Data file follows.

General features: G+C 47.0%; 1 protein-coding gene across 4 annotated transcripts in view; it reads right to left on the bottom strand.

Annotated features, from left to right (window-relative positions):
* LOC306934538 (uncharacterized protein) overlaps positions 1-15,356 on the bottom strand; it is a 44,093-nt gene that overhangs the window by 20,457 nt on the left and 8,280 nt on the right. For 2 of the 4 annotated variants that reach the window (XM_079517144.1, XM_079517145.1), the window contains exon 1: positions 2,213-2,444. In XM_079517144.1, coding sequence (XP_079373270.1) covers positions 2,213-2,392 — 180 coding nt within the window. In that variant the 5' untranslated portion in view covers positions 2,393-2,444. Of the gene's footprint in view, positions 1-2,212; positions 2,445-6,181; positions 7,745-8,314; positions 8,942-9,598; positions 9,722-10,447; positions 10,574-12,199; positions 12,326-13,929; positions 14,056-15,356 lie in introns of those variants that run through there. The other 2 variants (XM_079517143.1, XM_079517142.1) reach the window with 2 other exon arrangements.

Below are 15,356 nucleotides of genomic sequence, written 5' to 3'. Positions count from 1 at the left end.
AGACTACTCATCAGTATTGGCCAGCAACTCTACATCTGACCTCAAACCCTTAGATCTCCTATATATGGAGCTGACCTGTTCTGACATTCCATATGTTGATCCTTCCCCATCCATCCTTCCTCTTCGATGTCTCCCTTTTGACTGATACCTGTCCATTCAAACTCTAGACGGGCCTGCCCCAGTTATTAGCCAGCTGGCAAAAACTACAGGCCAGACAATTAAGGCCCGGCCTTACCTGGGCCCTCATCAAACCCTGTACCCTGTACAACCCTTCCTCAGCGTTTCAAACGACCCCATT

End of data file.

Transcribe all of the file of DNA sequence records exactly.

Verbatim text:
General features: G+C 47.0%; 1 protein-coding gene across 4 annotated transcripts in view; it reads right to left on the bottom strand.

Annotated features, from left to right (window-relative positions):
* LOC306934538 (uncharacterized protein) overlaps positions 1-15,356 on the bottom strand; it is a 44,093-nt gene that overhangs the window by 20,457 nt on the left and 8,280 nt on the right. For 2 of the 4 annotated variants that reach the window (XM_079517144.1, XM_079517145.1), the window contains exon 1: positions 2,213-2,444. In XM_079517144.1, coding sequence (XP_079373270.1) covers positions 2,213-2,392 — 180 coding nt within the window. In that variant the 5' untranslated portion in view covers positions 2,393-2,444. Of the gene's footprint in view, positions 1-2,212; positions 2,445-6,181; positions 7,745-8,314; positions 8,942-9,598; positions 9,722-10,447; positions 10,574-12,199; positions 12,326-13,929; positions 14,056-15,356 lie in introns of those variants that run through there. The other 2 variants (XM_079517143.1, XM_079517142.1) reach the window with 2 other exon arrangements.

Below are 15,356 nucleotides of genomic sequence, written 5' to 3'. Positions count from 1 at the left end.
AGACTACTCATCAGTATTGGCCAGCAACTCTACATCTGACCTCAAACCCTTAGATCTCCTATATATGGAGCTGACCTGTTCTGACATTCCATATGTTGATCCTTCCCCATCCATCCTTCCTCTTCGATGTCTCCCTTTTGACTGATACCTGTCCATTCAAACTCTAGACGGGCCTGCCCCAGTTATTAGCCAGCTGGCAAAAACTACAGGCCAGACAATTAAGGCCCGGCCTTACCTGGGCCCTCATCAAACCCTGTACCCTGTACAACCCTTCCTCAGCGTTTCAAACGACCCCATT